How Challenging Is It For a Non-techie to Learn Technical Skills to Become a Product Manager?

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“You need a technical background to become a product manager” is a common misconception that many people hold. This misconception has led to one of the most frequent questions I receive from aspiring product managers. They ask, “Can non-tech individuals learn technical skills, and how difficult is it to do so?” If this question resonates with you, you’re in the right place because in this episode, we will discuss the truth about whether having technical skills is mandatory to become a product manager. We’ll explore what level of technical expertise is required and how it’s entirely achievable even if you’re not from a tech background.

The Role of Technical Skills in Product Management:
Let’s begin with a question that often arises: Is the role of a product manager exclusively for individuals with technical backgrounds? The answer is a big no. Many product managers excel in their roles without any technical expertise. You might wonder why some job descriptions mention a tech background or software engineering experience. While some companies do mention these requirements, they are not the majority. Most aspiring product managers only review a handful of job descriptions and mistakenly assume that only those with technical backgrounds can become product managers.

It’s essential to understand that there are various types of product manager roles, including generic product manager, business product manager, growth product manager, data product manager, user experience product manager, and technical product manager. Among these, the technical product manager role requires strong technical expertise, as it involves working as a combination of a technical lead and a product manager, assisting software engineering teams in decision-making. Therefore, many transitioning into product management roles with technical requirements often have prior software engineering experience.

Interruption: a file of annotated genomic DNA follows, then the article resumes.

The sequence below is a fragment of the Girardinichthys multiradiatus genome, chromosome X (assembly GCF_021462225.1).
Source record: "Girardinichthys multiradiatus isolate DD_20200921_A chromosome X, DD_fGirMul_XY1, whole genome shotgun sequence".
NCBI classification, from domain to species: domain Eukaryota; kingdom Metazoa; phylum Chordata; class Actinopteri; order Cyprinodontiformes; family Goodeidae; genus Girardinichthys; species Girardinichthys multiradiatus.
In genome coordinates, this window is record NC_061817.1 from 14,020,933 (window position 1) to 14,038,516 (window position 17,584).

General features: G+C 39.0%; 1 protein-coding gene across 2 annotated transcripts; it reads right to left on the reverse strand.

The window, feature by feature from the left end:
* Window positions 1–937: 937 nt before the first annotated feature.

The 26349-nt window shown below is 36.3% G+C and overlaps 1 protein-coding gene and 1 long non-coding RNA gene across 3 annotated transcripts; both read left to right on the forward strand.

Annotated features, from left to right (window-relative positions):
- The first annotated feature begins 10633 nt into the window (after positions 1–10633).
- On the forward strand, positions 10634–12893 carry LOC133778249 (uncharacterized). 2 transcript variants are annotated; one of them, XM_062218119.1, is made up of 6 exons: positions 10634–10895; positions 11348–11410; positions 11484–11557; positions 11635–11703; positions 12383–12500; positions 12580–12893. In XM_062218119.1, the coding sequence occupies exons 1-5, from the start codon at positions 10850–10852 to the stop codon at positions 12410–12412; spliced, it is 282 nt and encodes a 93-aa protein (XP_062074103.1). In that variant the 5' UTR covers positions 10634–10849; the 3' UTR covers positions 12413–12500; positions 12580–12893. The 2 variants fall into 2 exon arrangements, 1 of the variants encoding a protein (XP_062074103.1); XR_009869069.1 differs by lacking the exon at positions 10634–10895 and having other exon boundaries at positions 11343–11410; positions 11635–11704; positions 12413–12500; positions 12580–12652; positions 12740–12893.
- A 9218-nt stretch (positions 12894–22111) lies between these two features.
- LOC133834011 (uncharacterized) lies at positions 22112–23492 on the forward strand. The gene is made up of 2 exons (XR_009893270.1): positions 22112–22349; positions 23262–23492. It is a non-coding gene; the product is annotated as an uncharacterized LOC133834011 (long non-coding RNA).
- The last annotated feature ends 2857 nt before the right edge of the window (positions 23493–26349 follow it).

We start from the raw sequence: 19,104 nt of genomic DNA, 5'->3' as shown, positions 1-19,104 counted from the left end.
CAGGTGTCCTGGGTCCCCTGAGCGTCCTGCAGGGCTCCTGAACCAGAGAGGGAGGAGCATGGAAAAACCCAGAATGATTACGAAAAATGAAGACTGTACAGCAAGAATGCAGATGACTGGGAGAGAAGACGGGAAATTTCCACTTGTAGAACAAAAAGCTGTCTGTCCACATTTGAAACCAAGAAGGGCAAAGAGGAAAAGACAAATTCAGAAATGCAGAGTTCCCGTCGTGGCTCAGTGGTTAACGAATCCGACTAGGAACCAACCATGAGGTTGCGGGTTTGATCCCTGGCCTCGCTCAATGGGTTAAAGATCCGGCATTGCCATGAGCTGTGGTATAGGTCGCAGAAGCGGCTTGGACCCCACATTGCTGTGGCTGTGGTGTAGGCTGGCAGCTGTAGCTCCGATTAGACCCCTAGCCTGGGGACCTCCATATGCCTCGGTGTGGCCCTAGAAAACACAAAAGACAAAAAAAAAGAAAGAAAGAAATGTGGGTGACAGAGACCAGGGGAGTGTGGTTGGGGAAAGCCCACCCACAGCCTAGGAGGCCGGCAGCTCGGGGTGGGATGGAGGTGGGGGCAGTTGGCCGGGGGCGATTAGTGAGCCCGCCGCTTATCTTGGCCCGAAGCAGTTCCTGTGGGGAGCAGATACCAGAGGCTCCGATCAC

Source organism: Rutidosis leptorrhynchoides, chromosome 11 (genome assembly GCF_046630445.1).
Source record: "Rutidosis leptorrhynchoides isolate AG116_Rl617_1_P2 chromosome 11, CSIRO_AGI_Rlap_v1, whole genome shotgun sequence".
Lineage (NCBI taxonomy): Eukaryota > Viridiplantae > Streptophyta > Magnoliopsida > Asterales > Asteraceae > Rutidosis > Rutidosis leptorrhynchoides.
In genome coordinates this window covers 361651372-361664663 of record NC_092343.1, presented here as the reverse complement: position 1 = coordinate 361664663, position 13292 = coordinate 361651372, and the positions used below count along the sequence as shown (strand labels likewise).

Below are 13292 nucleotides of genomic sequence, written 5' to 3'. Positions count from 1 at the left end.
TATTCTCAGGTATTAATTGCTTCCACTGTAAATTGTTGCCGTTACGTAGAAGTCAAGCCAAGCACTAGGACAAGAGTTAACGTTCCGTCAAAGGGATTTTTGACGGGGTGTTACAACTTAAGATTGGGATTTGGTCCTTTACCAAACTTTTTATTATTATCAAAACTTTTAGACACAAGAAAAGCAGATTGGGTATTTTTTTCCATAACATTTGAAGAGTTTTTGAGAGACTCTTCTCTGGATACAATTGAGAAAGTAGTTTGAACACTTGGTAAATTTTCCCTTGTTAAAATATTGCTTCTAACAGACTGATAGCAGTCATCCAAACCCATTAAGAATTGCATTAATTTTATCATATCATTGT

In other product manager roles, being super technical is not mandatory, but having a basic understanding of tech is beneficial. As a product manager, you will collaborate primarily with three key roles: software engineers, quality assurance, and design teams. Your understanding of technology will facilitate effective communication with these teams. Additionally, you’ll serve as a bridge between technical and non-technical stakeholders, such as sales, marketing, founders, and users. Your tech knowledge will help you represent your technical team’s work in simple terms.

Building Basic Technical Skills:
So, you don’t need to be a coding expert to become a product manager (except for the technical product manager role). Still, you should grasp the fundamentals of tech. To start building these basic technical skills, I recommend reading a book called “Swipe to Unlock.” This book, authored by product managers from Google, Facebook, and Microsoft, simplifies technical concepts and everyday product usage in a way that even non-technical individuals can understand.

I hope this answers your question about the importance of technical skills in product management. If you have any doubts or are looking to transition into a product management role without a technical background or prior product management experience, consider registering for my upcoming web class. I’ll provide guidance on making a smooth transition. To register for the web class, visit

Take action and let me provide you with further assistance. For those already part of my community who are making progress, I highly recommend upgrading to the Diamond Membership. This will enable you to enhance your product management skills, fast-track your progress, and connect with like-minded achievers and action-takers. 
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